I have always had cosmos in the welcome sign, and have had this problem before but not this badly.  I think perhaps I need to give up there and try a different plant—something with enough height to stand up to the Geranium ‘Rozanne’, something that will take our cool climate (no zinnias, for example), and an annual so that it can come out for the spring bulbs (and for horsetail clean up).

Shelburne Hotel

This is where I had been longing to be. We watered, weeded, deadheaded.

a good healthy agastache

in the back courtyard

‘Sunset’ runner beans grown by Roxanne of Basket Case Greenhouse

Front garden, looking south, with white phlox and Nicotiana ‘Fragrant Cloud’

Nasturtium ‘Phoenix’

Front garden, looking north (I noticed the pub sign had not been hung up for the day.)

lily, with billows of unblooming cosmos

looking south from the north end

I resolved that we must mulch the frustratingly sparse looking north end.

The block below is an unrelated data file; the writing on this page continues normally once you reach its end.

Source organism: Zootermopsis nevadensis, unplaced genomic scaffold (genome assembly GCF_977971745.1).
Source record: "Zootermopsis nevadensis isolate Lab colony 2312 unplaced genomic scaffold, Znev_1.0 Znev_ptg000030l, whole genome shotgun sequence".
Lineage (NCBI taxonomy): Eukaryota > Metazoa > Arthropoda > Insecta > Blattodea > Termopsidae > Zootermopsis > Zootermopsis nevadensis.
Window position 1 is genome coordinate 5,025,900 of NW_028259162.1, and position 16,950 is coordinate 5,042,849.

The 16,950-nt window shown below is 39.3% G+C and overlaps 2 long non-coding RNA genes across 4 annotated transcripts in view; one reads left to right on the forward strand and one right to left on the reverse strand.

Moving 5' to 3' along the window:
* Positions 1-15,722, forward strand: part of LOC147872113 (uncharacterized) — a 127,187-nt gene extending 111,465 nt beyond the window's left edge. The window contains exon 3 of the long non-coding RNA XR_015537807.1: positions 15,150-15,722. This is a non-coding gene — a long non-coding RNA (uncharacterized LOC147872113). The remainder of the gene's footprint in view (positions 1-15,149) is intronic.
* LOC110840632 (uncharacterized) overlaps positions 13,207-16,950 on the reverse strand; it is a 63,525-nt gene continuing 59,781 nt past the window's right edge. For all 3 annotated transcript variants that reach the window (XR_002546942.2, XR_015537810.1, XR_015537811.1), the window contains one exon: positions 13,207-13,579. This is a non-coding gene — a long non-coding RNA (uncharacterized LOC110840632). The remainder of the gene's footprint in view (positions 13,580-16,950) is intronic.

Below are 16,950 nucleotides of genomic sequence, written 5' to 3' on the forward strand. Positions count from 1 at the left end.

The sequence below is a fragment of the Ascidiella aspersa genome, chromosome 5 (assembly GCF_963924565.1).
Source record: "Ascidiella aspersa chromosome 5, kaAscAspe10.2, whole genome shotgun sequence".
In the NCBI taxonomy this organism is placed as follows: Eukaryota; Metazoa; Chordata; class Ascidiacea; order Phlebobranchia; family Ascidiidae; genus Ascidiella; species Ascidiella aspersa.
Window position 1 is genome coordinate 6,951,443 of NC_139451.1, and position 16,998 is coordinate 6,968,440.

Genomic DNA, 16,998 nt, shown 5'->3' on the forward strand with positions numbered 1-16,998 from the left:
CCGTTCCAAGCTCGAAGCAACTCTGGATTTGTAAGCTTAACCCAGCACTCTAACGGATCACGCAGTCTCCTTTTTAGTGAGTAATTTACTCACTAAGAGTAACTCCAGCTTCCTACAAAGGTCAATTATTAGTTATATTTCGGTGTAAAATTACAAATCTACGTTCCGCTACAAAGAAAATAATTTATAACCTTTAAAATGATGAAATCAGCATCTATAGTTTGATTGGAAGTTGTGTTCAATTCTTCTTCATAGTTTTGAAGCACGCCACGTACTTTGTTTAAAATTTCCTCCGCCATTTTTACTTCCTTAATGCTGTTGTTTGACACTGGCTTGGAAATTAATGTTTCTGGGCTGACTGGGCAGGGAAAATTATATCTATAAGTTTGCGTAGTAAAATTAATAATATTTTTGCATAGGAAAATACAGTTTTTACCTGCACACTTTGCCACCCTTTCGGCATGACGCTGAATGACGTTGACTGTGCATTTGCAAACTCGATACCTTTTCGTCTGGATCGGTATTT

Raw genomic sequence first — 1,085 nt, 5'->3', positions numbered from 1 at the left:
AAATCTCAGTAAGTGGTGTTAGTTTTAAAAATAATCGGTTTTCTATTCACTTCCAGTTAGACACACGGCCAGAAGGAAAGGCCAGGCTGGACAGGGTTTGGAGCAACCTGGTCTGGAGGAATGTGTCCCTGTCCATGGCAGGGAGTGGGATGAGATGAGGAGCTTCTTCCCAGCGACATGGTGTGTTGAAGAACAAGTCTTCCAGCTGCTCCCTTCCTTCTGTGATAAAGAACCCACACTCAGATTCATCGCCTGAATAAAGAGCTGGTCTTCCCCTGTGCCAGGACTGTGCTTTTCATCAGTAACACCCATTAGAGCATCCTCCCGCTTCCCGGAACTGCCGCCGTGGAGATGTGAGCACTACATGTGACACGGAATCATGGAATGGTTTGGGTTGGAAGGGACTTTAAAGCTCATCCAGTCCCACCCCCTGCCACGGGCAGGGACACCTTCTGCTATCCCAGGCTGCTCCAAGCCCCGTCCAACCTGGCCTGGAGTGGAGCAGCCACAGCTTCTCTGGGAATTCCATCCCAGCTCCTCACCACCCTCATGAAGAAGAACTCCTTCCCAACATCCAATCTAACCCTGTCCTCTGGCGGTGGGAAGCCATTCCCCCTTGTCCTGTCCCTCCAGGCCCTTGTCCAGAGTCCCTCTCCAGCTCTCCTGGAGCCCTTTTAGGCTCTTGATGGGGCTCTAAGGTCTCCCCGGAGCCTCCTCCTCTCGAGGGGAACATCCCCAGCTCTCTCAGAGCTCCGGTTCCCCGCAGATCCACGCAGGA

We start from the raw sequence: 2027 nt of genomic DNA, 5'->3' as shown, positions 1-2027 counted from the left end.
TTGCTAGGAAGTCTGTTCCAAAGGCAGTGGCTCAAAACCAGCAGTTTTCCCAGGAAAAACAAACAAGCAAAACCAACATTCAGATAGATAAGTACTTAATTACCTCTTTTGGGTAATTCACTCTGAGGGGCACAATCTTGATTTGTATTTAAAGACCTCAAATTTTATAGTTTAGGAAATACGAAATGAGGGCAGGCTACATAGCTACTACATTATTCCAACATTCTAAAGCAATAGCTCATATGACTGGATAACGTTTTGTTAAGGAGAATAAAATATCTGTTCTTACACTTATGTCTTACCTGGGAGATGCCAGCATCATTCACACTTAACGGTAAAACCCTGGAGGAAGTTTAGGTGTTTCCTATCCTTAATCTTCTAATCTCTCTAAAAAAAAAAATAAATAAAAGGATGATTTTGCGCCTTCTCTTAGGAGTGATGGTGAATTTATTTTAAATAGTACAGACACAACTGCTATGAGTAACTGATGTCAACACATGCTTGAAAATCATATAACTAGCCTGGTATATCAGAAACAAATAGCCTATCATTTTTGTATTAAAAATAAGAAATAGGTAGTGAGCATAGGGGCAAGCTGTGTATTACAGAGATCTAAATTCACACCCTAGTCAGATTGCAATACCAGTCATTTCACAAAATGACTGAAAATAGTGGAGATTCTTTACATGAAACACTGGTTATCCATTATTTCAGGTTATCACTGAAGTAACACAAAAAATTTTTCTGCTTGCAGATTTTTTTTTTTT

The most northern, outside the fence bed was apparently a repository for all sorts of extra perennials, and all we have done to it is weed it.  I’d like to make it more interesting next year.

rather dull with lots of asters and orange montbretia, which have got to go.

I don’t know why I didn’t already make it better; we started this job in late February, as I recall.

Sedum ‘Autumn Joy’ and Euphorbia characias wulfenii can stay.

We also learned that one more upstairs room had a balcony with a miserable little pot of half dead plants.

Allan’s photo of the private deck of room 11

He schlepped it out of the room and down the stairs.

We will replant it with something next week.

I looked at the garden from various sidewalk aspects.